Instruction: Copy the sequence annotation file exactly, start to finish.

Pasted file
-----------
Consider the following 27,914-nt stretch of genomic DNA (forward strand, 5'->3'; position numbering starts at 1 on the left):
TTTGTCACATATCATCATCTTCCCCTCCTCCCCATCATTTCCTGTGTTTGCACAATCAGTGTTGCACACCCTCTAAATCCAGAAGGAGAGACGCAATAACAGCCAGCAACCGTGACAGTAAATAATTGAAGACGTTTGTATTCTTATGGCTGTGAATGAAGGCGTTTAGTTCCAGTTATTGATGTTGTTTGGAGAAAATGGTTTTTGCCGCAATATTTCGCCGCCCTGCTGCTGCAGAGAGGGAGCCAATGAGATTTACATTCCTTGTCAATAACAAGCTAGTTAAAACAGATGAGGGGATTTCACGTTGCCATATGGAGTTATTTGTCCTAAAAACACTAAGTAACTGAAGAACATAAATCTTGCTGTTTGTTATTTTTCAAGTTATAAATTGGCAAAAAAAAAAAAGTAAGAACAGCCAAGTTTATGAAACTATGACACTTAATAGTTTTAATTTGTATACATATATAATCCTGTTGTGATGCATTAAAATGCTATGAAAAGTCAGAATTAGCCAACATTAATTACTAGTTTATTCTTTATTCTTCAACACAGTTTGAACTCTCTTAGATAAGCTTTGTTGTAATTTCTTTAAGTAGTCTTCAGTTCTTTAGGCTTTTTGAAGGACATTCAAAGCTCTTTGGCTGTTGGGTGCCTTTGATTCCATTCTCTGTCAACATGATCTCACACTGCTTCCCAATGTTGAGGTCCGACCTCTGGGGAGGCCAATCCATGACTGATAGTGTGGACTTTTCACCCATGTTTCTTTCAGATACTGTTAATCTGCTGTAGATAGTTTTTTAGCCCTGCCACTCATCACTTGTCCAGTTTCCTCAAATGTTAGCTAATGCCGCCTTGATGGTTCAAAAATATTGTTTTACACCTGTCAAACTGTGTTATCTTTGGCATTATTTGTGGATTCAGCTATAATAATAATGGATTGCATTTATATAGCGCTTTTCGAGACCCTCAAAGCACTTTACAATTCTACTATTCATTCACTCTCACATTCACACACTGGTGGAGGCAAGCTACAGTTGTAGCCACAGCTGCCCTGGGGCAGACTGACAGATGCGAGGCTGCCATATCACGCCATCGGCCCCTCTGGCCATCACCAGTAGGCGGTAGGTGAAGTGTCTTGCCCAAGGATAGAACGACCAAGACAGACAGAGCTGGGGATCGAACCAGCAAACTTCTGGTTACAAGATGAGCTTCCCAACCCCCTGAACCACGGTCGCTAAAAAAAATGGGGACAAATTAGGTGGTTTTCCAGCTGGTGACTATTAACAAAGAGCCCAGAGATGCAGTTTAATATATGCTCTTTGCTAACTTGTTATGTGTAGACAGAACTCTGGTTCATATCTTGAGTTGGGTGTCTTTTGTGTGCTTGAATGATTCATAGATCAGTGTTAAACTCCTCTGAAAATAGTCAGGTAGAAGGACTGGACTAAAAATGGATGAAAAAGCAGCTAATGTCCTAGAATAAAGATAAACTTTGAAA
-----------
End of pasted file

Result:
Consider the following 27,914-nt stretch of genomic DNA (forward strand, 5'->3'; position numbering starts at 1 on the left):
TTTGTCACATATCATCATCTTCCCCTCCTCCCCATCATTTCCTGTGTTTGCACAATCAGTGTTGCACACCCTCTAAATCCAGAAGGAGAGACGCAATAACAGCCAGCAACCGTGACAGTAAATAATTGAAGACGTTTGTATTCTTATGGCTGTGAATGAAGGCGTTTAGTTCCAGTTATTGATGTTGTTTGGAGAAAATGGTTTTTGCCGCAATATTTCGCCGCCCTGCTGCTGCAGAGAGGGAGCCAATGAGATTTACATTCCTTGTCAATAACAAGCTAGTTAAAACAGATGAGGGGATTTCACGTTGCCATATGGAGTTATTTGTCCTAAAAACACTAAGTAACTGAAGAACATAAATCTTGCTGTTTGTTATTTTTCAAGTTATAAATTGGCAAAAAAAAAAAAGTAAGAACAGCCAAGTTTATGAAACTATGACACTTAATAGTTTTAATTTGTATACATATATAATCCTGTTGTGATGCATTAAAATGCTATGAAAAGTCAGAATTAGCCAACATTAATTACTAGTTTATTCTTTATTCTTCAACACAGTTTGAACTCTCTTAGATAAGCTTTGTTGTAATTTCTTTAAGTAGTCTTCAGTTCTTTAGGCTTTTTGAAGGACATTCAAAGCTCTTTGGCTGTTGGGTGCCTTTGATTCCATTCTCTGTCAACATGATCTCACACTGCTTCCCAATGTTGAGGTCCGACCTCTGGGGAGGCCAATCCATGACTGATAGTGTGGACTTTTCACCCATGTTTCTTTCAGATACTGTTAATCTGCTGTAGATAGTTTTTTAGCCCTGCCACTCATCACTTGTCCAGTTTCCTCAAATGTTAGCTAATGCCGCCTTGATGGTTCAAAAATATTGTTTTACACCTGTCAAACTGTGTTATCTTTGGCATTATTTGTGGATTCAGCTATAATAATAATGGATTGCATTTATATAGCGCTTTTCGAGACCCTCAAAGCACTTTACAATTCTACTATTCATTCACTCTCACATTCACACACTGGTGGAGGCAAGCTACAGTTGTAGCCACAGCTGCCCTGGGGCAGACTGACAGATGCGAGGCTGCCATATCACGCCATCGGCCCCTCTGGCCATCACCAGTAGGCGGTAGGTGAAGTGTCTTGCCCAAGGATAGAACGACCAAGACAGACAGAGCTGGGGATCGAACCAGCAAACTTCTGGTTACAAGATGAGCTTCCCAACCCCCTGAACCACGGTCGCTAAAAAAAATGGGGACAAATTAGGTGGTTTTCCAGCTGGTGACTATTAACAAAGAGCCCAGAGATGCAGTTTAATATATGCTCTTTGCTAACTTGTTATGTGTAGACAGAACTCTGGTTCATATCTTGAGTTGGGTGTCTTTTGTGTGCTTGAATGATTCATAGATCAGTGTTAAACTCCTCTGAAAATAGTCAGGTAGAAGGACTGGACTAAAAATGGATGAAAAAGCAGCTAATGTCCTAGAATAAAGATAAACTTTGAAA